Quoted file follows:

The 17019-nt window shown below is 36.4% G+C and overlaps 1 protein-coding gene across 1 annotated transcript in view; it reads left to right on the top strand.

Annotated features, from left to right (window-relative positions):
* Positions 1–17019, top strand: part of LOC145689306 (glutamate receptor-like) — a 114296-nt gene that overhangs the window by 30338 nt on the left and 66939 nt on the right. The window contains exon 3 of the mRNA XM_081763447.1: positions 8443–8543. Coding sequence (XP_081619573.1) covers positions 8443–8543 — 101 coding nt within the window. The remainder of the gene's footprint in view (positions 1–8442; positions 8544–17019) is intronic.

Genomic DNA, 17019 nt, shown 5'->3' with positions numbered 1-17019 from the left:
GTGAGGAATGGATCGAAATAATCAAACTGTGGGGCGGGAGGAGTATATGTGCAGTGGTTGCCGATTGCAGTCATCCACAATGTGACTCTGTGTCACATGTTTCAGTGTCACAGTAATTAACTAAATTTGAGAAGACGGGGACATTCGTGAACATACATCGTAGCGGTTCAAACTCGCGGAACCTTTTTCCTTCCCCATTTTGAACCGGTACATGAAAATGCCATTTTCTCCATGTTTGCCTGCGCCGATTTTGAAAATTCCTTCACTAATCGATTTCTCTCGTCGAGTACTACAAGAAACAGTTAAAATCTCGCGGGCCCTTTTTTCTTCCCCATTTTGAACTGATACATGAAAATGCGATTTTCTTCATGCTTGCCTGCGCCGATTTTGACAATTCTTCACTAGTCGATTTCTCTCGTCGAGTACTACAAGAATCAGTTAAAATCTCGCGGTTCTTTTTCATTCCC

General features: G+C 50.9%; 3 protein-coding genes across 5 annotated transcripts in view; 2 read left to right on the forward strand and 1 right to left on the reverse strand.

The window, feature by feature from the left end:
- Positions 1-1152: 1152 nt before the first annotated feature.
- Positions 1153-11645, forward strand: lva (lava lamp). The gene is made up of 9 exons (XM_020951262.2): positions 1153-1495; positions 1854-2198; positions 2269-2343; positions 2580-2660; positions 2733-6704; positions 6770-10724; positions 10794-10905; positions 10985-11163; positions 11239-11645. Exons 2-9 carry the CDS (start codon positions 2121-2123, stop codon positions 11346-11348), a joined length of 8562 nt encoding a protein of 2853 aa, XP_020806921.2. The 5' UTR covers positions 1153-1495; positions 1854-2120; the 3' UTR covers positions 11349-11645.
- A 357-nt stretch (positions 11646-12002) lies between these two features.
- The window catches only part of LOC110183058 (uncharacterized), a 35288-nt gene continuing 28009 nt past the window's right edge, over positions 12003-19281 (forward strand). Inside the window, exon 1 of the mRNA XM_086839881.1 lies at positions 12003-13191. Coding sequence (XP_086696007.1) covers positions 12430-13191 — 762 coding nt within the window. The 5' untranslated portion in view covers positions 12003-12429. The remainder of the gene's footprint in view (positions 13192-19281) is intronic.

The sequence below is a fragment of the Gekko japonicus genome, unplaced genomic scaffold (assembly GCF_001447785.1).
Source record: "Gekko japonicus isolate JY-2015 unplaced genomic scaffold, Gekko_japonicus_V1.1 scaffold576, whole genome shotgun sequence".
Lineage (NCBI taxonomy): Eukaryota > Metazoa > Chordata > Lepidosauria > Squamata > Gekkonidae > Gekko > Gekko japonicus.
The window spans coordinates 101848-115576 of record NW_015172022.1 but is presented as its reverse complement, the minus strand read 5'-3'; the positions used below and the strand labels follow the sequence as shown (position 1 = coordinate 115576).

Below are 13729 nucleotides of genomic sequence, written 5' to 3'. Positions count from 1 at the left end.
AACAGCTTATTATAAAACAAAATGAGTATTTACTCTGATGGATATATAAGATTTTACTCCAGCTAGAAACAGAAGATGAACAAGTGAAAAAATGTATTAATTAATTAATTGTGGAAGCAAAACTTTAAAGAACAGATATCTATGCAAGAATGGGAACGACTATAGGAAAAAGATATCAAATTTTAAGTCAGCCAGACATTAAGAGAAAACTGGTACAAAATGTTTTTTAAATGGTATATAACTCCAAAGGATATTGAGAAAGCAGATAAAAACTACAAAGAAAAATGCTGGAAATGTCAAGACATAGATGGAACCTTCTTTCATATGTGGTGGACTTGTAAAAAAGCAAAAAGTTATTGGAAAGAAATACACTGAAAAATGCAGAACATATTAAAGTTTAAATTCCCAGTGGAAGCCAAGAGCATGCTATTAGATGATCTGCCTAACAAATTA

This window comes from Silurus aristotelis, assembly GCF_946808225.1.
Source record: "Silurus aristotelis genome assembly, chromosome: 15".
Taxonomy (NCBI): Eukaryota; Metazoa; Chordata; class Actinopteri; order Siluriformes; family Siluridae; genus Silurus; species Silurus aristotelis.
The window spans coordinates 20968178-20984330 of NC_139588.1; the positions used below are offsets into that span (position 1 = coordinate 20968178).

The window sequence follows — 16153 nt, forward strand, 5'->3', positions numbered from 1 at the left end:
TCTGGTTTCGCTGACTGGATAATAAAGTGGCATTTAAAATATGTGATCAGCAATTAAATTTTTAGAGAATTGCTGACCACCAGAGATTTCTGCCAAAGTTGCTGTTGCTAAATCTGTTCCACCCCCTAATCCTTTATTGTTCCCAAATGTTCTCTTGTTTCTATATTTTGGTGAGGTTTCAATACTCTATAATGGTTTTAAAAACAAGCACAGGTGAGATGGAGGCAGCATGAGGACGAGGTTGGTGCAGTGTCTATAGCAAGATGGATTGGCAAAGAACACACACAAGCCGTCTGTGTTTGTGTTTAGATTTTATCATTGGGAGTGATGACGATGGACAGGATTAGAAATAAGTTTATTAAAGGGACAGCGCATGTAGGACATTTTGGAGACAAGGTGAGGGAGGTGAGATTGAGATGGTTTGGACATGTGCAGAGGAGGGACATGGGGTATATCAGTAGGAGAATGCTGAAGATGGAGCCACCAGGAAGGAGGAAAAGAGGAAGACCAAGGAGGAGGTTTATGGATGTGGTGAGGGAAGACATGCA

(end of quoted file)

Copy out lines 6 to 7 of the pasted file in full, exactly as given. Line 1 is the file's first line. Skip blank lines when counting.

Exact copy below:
General features: G+C 50.9%; 3 protein-coding genes across 5 annotated transcripts in view; 2 read left to right on the forward strand and 1 right to left on the reverse strand.

The window, feature by feature from the left end: